I am not alone in my early, positive assessment of the value of digital service-learning, also called digital volunteering, remote service, or e-volunteering. Eastmond and Legler (2010) suggested that to exclude service learning from online education was to isolate the student from being “a participating citizen” in the community (p. 1). They report “overwhelmingly positive” feedback from students and contend that “service learning is an approach that harnesses student energy and puts it to work on socially worthwhile projects, rather than assignments that have no practical value other than providing ‘practice’” (p. 2). Practice should not be disparaged, but it is only one way for any student to demonstrate what Wiggins and McTighe (2005) identified as the six facets of understanding: explanation, interpretation, application, perspective, empathy, and self-knowledge. Service learning has been correlated with strengthening empathy (Wilson, 2011), but Waldner, McGorry, and Widener (2010) suggest that “moral development, or potential job offers” are minimized in the e-service sector. In its place, they argue, digital service learning benefits both partner and student in more tangible ways: a deliverable for the partner and a skill for the student. The nature of each student’s benefit depends on the project, the degree of responsibility for the student, the support and feedback obtained from outside of the college or classroom, and the reflection that results. Most beautifully, many digital volunteering projects are ongoing and invite the student to participate—and learn—long after a class has ended.
Needs and calls for digital volunteers vary, resulting in a variety of educator options when considering a service-learning project across various disciplines. Well-constructed service learning projects, however, share many commonalities: they closely align with course objectives, offer students choice in the definition of and fulfillment of the requirement, are relevant to students’ lives, and encourage student reflection (Eastmond & Legler, 2010; Guthrie & McCracken, 2013). One of my primary goals for my students included furthering their abilities at noticing detail in printed text, but other benefits have already begun to emerge. We have more closely considered student-raised topics from the dash to artificial intelligence to Johannes Gutenberg’s impact on the Enlightenment. My students have benefitted from interaction with DP volunteers who also give of their time to mentor new proofreaders, and I have been excited over both the collaboration and the corroboration as students hear from voices other than mine. Students appreciate that they are making useful and lasting contributions, and almost all have signed up to receive email notification when their proofread pages are ultimately posted to Project Gutenberg. Our class service project will culminate in a report of their activity and a reflection on its benefit to their learning, and I would look forward to sharing the results with my colleagues. In the interim, let’s log in. We have the teaching and learning of work to do.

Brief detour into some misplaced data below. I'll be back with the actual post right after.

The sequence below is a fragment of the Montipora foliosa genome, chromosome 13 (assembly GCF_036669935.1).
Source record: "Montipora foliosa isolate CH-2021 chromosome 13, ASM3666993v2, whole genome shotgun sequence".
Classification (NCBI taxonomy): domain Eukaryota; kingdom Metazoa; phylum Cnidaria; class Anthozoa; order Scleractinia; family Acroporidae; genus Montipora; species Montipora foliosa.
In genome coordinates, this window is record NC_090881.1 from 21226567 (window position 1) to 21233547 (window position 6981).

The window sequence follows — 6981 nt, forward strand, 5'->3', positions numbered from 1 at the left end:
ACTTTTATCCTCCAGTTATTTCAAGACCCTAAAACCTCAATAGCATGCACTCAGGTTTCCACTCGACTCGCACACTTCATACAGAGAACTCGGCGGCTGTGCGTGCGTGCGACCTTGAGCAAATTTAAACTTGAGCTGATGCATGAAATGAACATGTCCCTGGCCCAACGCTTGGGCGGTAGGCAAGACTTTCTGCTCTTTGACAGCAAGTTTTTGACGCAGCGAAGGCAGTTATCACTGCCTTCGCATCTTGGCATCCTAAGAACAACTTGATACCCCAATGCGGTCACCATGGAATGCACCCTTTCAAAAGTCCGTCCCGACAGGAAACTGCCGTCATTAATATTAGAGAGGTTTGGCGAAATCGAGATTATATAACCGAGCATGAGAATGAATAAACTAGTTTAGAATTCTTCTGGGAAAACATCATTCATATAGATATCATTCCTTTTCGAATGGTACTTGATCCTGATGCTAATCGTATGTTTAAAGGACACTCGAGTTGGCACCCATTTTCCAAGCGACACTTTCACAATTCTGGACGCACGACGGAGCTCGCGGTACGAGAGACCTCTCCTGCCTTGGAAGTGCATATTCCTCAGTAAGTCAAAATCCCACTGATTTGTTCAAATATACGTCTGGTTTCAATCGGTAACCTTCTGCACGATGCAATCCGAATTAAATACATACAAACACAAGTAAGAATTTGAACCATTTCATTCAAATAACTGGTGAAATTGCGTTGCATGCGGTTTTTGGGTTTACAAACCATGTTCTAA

See supporting documents and references below.
I look forward to the possibility of sharing from my students' reflections at our April conference.